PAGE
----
- 1st, the chickens from China are gathered
at certain areas near the Huu Nghi Border Gate. From there, smugglers hire
porters carrying empty cages to walk up the mountain paths in the area
during the night.
- The porters then bring the cages, which
each contain 40 chickens, down to the mountain foot where a fleet of Minsk
motorbike drivers await to carry the cages into Lang Son town. In order
to avoid being caught, the motorbike drivers drive at high speeds of 80
to 90 km per hour. From Lang Son town, trucks then transport the smuggled
chickens to other localities.
- Chinese chickens are usually bought at
12 000 to 13 000 VND [USD 0.75-0.82] per kilogram at border gates and then
resold for 17 000 VND [USD 1.06] in Lang Son town, according to smugglers
who have been caught. In other provinces, the price of illegally traded
chickens can go up to 40 000 VND [USD 2.50].
- To ensure they don't get caught, smugglers
also have people hanging around near the offices of police and border guards.
These people are assigned to immediately sound the alarm when an officer
leaves the office.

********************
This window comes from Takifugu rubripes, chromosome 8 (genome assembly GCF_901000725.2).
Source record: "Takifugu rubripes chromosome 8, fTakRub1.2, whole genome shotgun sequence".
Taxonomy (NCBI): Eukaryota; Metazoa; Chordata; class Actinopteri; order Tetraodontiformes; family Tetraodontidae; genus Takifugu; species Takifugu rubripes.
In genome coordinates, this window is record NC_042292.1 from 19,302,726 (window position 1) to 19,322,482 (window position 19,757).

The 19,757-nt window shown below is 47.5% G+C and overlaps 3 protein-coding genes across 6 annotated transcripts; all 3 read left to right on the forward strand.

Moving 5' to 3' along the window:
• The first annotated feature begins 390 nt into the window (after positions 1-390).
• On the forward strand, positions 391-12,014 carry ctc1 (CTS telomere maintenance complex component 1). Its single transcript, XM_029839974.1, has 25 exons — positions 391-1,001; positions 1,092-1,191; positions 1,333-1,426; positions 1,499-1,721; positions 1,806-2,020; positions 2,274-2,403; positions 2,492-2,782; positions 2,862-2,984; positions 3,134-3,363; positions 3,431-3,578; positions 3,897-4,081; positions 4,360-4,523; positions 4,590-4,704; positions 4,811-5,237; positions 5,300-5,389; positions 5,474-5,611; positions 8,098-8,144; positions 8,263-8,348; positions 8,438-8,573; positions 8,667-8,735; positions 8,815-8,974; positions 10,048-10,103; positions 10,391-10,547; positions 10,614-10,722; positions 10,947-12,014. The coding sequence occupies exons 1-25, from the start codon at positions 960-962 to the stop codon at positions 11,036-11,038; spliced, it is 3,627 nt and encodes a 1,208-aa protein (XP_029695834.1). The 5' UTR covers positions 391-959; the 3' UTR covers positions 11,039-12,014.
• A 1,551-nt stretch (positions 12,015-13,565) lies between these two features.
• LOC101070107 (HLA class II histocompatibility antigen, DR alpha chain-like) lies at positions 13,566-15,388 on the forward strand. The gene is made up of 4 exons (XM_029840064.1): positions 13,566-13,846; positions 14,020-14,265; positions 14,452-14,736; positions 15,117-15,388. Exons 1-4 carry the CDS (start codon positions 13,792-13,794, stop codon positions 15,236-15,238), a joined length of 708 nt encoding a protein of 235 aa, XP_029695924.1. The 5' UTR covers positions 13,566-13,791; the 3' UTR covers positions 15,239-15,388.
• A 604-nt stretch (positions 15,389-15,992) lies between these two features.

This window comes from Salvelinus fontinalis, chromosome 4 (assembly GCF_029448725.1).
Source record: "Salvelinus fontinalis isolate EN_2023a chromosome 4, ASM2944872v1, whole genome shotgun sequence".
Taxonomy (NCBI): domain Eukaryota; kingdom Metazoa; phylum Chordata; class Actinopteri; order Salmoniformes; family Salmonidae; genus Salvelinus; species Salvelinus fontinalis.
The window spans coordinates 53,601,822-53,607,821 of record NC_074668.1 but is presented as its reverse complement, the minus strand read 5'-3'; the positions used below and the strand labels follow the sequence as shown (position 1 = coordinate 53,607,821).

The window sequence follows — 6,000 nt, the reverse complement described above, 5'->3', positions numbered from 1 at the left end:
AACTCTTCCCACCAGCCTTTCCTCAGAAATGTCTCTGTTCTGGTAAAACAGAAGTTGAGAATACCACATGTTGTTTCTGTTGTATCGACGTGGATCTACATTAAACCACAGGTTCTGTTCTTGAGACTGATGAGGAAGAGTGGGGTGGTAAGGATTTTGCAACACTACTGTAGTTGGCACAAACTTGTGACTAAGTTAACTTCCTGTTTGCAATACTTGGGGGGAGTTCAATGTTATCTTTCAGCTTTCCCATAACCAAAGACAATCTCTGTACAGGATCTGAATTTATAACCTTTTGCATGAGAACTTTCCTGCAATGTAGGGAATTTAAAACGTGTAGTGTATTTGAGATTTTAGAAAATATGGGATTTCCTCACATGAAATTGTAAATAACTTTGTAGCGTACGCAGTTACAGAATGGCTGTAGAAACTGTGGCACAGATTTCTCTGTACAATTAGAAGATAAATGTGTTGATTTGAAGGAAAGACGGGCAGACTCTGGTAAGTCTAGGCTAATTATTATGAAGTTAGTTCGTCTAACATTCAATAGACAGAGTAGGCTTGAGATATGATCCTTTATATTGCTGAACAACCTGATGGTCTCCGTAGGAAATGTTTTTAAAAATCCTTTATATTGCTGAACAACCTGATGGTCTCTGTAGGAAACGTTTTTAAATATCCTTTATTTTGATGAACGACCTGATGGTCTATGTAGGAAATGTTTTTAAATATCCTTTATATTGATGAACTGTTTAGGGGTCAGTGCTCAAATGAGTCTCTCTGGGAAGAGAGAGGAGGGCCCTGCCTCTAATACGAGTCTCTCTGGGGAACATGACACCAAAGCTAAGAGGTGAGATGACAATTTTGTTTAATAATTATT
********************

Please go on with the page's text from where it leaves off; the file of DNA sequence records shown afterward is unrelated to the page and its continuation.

- But, most smugglers are unaware of the
dangers they pose by bringing the unchecked chickens into the country.
Even worse, some do not care about their health or the health of others.
- On 16 Mar 2006, police forces stopped
a truck carrying some 1.6 tons of chickens smuggled from China. The chickens,
worth an estimated 20 million VND [USD 1255] were then transferred to market
monitors for destruction. Most of the chickens were old hens, with some
already dead. According to local residents, the Chinese people have sold
such chickens to Viet Nam but then go to markets along the border to buy
- When An Thi Binh from Bac Giang province
was arrested as the truck owner of the smuggled chickens, she showed no
fear that the chickens could possibly carry the bird flu. So far, "nothing
has happened to other people trading chickens like me. If anything happens,
I will be the 1st to die," she said.
- According to Captain Dao, all smuggled
chickens caught by police or border guards have been destroyed.
- Patricia A. Doyle DVM, PhD
- Bus Admin, Tropical Agricultural Economics
- Univ of West Indies
- Please visit my "Emerging Diseases"
message board at:
- Also my new website:
- Zhan le Devlesa tai sastimasa
- Go with God and in Good Health